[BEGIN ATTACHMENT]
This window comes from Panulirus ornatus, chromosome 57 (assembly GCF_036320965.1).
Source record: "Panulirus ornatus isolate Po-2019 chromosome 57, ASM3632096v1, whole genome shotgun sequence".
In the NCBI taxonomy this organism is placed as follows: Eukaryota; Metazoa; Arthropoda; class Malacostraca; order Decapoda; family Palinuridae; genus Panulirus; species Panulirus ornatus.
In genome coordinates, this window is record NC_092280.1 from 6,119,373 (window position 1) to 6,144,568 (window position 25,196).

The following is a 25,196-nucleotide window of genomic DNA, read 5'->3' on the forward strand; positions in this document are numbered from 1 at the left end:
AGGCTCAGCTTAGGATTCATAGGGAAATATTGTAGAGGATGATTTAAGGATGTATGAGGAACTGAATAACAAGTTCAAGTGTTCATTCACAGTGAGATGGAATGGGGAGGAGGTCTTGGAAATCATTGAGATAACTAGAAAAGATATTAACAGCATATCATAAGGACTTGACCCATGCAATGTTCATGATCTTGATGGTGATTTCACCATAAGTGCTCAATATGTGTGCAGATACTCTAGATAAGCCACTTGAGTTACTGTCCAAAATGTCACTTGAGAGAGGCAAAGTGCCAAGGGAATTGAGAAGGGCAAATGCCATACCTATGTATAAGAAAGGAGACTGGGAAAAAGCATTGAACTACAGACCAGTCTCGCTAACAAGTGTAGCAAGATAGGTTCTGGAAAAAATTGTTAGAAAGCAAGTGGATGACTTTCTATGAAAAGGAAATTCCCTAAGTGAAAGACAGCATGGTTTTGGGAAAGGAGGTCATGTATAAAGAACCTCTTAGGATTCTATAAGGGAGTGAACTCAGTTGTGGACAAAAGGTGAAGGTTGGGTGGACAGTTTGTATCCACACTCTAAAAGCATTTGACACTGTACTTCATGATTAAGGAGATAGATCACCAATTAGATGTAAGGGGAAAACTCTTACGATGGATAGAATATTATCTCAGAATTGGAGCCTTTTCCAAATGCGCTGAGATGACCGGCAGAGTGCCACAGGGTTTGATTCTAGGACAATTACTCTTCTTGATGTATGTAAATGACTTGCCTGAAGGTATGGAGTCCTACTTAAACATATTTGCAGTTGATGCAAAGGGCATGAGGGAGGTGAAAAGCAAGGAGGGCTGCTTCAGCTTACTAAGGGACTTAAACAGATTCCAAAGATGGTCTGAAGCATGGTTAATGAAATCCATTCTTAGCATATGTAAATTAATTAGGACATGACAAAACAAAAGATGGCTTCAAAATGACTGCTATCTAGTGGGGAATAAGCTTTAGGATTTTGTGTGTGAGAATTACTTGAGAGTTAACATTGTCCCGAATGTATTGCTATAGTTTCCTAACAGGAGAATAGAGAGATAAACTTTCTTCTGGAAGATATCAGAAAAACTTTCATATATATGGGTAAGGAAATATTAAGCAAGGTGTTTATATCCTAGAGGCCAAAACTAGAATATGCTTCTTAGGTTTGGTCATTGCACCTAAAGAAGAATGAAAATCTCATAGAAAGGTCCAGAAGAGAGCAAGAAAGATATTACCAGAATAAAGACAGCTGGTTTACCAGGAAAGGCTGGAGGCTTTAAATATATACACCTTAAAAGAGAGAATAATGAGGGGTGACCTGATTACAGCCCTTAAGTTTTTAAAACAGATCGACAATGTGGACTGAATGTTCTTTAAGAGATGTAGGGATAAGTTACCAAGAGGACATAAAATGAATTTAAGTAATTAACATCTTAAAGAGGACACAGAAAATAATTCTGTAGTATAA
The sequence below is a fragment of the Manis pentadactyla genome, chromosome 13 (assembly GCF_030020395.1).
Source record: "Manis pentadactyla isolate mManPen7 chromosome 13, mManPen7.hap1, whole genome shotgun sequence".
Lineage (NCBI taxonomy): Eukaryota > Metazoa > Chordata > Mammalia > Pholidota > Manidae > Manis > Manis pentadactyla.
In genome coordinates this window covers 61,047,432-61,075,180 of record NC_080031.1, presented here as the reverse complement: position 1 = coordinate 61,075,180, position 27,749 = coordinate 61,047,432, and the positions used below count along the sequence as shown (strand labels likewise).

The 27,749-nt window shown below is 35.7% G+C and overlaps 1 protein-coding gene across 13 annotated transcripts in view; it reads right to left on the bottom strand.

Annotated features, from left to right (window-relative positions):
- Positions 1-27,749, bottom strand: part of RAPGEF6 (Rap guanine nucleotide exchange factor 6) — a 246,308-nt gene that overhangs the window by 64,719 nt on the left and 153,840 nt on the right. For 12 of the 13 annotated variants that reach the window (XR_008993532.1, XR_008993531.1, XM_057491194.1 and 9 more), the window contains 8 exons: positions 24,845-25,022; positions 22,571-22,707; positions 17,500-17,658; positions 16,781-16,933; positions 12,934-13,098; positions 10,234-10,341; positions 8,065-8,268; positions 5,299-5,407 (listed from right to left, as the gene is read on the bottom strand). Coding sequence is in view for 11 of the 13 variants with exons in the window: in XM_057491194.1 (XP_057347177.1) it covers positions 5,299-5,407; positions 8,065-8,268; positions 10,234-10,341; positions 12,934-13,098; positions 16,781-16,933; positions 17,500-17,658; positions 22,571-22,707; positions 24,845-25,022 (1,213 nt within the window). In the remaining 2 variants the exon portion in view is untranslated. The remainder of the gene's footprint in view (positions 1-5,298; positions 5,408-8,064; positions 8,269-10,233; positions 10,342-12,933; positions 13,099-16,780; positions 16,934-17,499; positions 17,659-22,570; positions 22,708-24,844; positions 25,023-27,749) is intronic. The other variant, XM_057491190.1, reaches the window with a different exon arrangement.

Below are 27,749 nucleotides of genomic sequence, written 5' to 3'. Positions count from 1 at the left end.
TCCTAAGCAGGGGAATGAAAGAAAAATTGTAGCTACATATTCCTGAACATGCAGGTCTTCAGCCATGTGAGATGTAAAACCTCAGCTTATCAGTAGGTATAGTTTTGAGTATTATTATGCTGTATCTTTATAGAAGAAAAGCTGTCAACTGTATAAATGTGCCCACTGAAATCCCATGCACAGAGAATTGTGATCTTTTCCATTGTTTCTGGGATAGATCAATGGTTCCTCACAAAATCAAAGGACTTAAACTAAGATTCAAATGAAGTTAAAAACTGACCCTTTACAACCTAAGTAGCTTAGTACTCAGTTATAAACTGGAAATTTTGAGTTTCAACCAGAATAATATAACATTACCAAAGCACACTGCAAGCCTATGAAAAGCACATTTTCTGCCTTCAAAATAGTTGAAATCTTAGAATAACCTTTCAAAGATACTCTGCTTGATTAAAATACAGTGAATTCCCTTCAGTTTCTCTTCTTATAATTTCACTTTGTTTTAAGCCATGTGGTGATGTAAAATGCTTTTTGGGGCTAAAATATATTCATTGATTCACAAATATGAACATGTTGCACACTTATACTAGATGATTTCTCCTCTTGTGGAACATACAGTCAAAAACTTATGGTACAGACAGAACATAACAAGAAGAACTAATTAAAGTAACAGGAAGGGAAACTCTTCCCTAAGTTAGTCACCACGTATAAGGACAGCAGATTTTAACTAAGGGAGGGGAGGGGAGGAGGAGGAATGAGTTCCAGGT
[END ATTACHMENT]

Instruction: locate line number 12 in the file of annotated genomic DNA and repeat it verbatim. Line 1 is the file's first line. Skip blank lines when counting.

Annotated features, from left to right (window-relative positions):